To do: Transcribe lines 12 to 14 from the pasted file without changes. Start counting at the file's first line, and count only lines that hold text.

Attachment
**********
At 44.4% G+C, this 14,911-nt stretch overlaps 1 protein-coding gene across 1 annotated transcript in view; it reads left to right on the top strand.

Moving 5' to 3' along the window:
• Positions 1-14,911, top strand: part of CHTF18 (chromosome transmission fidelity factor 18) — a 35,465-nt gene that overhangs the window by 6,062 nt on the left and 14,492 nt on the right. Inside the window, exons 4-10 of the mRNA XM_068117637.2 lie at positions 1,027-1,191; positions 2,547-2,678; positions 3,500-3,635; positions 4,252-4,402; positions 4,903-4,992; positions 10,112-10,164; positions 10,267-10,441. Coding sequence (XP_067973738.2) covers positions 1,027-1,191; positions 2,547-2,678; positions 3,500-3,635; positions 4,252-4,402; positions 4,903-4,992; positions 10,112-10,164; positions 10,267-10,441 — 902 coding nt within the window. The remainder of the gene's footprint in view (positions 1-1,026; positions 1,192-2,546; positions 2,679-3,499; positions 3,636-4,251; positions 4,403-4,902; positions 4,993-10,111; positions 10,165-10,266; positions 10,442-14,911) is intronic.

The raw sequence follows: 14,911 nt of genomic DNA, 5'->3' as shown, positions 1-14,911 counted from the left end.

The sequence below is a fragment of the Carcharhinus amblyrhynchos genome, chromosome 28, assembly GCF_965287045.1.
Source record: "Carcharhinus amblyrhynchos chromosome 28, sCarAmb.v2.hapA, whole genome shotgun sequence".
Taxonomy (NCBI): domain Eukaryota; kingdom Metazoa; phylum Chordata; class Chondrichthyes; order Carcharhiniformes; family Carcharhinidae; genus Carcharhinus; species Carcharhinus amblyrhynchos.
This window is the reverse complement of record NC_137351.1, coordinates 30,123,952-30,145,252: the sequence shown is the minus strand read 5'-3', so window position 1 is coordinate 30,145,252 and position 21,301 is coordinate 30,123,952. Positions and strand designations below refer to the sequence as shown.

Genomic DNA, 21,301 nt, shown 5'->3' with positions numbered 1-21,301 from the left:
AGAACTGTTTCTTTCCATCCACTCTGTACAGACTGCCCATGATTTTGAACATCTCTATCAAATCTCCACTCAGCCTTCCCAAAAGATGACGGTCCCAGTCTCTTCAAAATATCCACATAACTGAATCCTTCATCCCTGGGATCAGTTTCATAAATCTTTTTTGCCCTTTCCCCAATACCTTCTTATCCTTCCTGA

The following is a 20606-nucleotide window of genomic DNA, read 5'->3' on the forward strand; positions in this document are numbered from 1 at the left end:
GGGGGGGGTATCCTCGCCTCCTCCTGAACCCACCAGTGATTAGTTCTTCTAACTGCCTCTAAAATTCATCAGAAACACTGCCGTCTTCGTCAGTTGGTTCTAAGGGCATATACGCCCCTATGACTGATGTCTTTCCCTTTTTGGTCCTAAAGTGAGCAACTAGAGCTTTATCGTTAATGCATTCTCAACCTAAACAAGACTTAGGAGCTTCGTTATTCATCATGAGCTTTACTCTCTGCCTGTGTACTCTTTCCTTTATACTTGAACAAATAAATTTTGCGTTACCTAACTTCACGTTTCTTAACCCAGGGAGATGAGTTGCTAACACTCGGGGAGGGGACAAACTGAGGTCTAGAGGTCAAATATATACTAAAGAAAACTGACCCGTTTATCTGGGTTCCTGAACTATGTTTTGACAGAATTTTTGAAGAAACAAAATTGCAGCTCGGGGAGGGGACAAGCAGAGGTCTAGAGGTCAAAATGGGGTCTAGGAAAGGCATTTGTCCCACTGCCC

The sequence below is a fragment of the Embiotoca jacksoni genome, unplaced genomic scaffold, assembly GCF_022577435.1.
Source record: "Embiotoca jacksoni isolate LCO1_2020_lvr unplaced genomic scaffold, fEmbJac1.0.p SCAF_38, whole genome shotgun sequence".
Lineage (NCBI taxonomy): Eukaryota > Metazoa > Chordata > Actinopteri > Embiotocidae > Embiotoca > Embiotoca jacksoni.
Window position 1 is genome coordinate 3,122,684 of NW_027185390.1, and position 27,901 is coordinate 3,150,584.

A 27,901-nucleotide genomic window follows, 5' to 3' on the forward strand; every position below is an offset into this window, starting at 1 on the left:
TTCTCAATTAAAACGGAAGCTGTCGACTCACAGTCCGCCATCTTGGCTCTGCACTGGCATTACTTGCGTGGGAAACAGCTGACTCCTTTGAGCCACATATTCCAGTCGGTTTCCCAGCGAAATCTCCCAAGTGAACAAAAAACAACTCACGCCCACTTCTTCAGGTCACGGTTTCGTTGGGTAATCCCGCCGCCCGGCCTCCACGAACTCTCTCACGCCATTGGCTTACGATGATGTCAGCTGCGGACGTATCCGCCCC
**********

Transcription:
GGGGGGGGTATCCTCGCCTCCTCCTGAACCCACCAGTGATTAGTTCTTCTAACTGCCTCTAAAATTCATCAGAAACACTGCCGTCTTCGTCAGTTGGTTCTAAGGGCATATACGCCCCTATGACTGATGTCTTTCCCTTTTTGGTCCTAAAGTGAGCAACTAGAGCTTTATCGTTAATGCATTCTCAACCTAAACAAGACTTAGGAGCTTCGTTATTCATCATGAGCTTTACTCTCTGCCTGTGTACTCTTTCCTTTATACTTGAACAAATAAATTTTGCGTTACCTAACTTCACGTTTCTTAACCCAGGGAGATGAGTTGCTAACACTCGGGGAGGGGACAAACTGAGGTCTAGAGGTCAAATATATACTAAAGAAAACTGACCCGTTTATCTGGGTTCCTGAACTATGTTTTGACAGAATTTTTGAAGAAACAAAATTGCAGCTCGGGGAGGGGACAAGCAGAGGTCTAGAGGTCAAAATGGGGTCTAGGAAAGGCATTTGTCCCACTGCCC

The sequence below is a fragment of the Embiotoca jacksoni genome, unplaced genomic scaffold, assembly GCF_022577435.1.
Source record: "Embiotoca jacksoni isolate LCO1_2020_lvr unplaced genomic scaffold, fEmbJac1.0.p SCAF_38, whole genome shotgun sequence".